Wisconsin coach Bret Bielema is one of the more vocal proponents of playing Big Ten games earlier in the season.
It might have served the Badgers well this year.
After stumbling badly out of the gate following an offseason of change, Wisconsin's offense has looked like a different unit in Big Ten play. Although the Badgers aren't quite as powerful as they were in 2010 and 2011, their production has spiked during a time when the competition should be getting tougher.
Name a key statistic, and Wisconsin has looked like a different offense since the conference slate began:
Rushing offense? Wisconsin averaged 143 yards per game and 3.7 yards per rush in the first four games. The Badgers averaged 258.3 yards per game and 5.6 yards per rush in the past four.
Points per game? Wisconsin eclipsed 30 points just once in non-league play. The Badgers average 33.5 points in Big Ten games.
Big plays? Wisconsin had a grand total of 11 plays stretch longer than 20 yards in its first four games. The Badgers have had 26 -- 13 rush, 13 pass -- in the past four.
The Badgers have had by far the top big-play offense in Big Ten games. They lead the league in plays of 10-plus yards (63), 20-plus yards (26), 40-plus yards (8) and 50-plus yards (5) during conference games.
After four weeks, Wisconsin's offense was shockingly bad in the national rankings: 110th in total offense, 100th in scoring, 110th in passing and, most shockingly, 86th in rushing.
Look where the Badgers rank now: 77th in total offense, 65th in scoring, 107th in passing, 32nd in rushing.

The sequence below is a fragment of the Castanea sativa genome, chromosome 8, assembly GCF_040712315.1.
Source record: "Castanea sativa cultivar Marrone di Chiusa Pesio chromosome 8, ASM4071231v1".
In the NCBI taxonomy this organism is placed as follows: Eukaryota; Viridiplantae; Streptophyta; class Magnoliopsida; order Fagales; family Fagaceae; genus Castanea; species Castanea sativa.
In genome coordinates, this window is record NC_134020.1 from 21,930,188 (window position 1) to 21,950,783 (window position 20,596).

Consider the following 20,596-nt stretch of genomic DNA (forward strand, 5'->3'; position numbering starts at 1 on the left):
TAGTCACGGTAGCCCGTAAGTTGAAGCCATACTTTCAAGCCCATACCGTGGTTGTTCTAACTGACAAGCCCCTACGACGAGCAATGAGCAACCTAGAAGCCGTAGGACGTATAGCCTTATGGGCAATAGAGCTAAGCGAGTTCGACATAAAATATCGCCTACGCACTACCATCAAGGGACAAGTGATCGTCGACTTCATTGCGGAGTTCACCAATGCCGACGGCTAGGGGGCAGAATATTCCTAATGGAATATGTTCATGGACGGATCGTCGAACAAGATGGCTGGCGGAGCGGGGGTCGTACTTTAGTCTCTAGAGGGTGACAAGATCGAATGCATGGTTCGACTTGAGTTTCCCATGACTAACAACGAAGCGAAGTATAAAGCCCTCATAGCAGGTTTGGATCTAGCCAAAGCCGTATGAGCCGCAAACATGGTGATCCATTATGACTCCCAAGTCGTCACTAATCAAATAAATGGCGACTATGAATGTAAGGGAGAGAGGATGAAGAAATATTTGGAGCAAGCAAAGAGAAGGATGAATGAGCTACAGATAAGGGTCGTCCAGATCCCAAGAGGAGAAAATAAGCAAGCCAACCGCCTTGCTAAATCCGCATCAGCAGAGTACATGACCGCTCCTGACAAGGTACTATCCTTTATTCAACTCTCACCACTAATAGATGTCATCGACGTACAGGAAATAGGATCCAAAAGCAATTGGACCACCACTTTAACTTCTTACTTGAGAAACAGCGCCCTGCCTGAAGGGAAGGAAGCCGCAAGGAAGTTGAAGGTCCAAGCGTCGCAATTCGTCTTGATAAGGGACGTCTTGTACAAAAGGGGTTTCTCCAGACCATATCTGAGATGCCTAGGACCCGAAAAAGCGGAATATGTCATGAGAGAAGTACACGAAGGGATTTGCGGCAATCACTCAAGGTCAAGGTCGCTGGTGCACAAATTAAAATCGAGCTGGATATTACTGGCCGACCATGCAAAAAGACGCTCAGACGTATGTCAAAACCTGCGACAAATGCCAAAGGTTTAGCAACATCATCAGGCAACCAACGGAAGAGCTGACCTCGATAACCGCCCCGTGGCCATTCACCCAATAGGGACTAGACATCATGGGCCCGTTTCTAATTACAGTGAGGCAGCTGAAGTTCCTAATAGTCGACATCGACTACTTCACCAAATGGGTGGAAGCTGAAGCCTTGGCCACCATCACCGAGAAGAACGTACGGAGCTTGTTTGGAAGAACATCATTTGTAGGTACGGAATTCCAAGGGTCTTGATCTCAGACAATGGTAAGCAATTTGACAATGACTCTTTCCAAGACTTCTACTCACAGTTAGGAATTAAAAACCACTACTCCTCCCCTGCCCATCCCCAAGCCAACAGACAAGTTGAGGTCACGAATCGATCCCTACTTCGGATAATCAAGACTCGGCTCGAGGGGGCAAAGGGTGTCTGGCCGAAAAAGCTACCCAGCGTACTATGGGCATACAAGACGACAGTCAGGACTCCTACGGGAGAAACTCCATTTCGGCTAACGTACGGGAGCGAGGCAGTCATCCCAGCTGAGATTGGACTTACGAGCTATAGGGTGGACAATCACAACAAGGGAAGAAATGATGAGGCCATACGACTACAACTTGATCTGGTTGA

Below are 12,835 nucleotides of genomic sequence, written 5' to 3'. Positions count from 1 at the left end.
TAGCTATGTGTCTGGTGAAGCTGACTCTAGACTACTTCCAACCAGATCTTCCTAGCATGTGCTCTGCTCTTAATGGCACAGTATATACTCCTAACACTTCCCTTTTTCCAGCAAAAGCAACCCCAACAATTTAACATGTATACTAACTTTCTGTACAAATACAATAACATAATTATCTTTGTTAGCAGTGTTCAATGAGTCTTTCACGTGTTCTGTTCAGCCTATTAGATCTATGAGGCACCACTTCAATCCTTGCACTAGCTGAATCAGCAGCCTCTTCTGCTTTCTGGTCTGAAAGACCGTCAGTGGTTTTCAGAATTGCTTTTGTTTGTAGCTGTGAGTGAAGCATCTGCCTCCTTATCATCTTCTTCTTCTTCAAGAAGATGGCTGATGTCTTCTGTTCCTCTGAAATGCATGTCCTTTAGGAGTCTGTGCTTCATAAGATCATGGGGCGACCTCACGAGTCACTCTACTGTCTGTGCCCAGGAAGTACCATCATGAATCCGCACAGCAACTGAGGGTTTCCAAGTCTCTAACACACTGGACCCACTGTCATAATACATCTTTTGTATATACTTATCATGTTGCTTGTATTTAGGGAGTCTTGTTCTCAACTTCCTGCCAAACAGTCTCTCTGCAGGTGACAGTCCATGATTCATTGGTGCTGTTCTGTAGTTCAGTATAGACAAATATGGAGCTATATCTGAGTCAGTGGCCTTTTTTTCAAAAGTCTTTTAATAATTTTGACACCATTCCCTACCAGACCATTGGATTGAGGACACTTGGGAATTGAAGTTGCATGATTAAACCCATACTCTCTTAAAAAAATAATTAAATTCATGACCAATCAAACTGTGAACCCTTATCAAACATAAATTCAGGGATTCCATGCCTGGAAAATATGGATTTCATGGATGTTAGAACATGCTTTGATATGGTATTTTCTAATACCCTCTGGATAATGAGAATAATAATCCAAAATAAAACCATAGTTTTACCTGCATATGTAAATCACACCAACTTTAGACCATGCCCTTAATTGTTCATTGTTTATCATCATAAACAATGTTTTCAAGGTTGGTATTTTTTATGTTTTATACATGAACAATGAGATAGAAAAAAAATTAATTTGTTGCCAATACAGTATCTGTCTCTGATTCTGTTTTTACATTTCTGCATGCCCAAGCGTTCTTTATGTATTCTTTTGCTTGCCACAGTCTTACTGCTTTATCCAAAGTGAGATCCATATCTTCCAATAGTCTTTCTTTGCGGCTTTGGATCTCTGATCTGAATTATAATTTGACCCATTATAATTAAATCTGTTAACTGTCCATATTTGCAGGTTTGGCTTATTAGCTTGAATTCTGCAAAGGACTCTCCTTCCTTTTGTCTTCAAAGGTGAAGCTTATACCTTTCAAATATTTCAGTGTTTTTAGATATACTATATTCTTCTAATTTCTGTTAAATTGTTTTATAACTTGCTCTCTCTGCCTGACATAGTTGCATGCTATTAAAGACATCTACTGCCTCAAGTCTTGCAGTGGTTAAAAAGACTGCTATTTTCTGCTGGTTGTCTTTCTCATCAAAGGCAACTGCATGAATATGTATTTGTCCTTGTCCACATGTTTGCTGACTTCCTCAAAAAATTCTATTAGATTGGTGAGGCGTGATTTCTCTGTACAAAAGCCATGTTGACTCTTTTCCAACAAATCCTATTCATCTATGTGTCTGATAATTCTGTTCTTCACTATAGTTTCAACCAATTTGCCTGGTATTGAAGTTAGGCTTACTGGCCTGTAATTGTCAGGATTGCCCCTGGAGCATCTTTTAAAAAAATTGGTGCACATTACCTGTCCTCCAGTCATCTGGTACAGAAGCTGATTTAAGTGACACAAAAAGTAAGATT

So while the passing game remains a bit spotty, Wisconsin is getting back to what it does best: run the ball, control the line of scrimmage and score points. Top running back Montee Ball averaged just 90 rush yards per game and 3.9 yards per carry in non-league play, scoring just three rushing touchdowns. In Big Ten games, Ball is averaging 155.5 yards per game -- tops in the conference -- on six yards per carry, racking up 10 rushing touchdowns.
Criticism has tapered for new coordinator Matt Canada, and for a line that seems to improve as games go along.
"It’s been night and day," Bielema recently told ESPN.com, "just the points per game, the production, the yards per play, the efficiency in the red zone, all those things have been very, very positive ."
Wisconsin hasn't exactly faced a series of top defenses: only Minnesota ranks in the top 30 nationally. The tests get tougher down the stretch, beginning Saturday against Michigan State (No. 5 in total defense).
But the Badgers look like they're ready for the challenges ahead.
"Our coaches, our players," Bielema said, "everybody's gained a little bit of confidence week by week."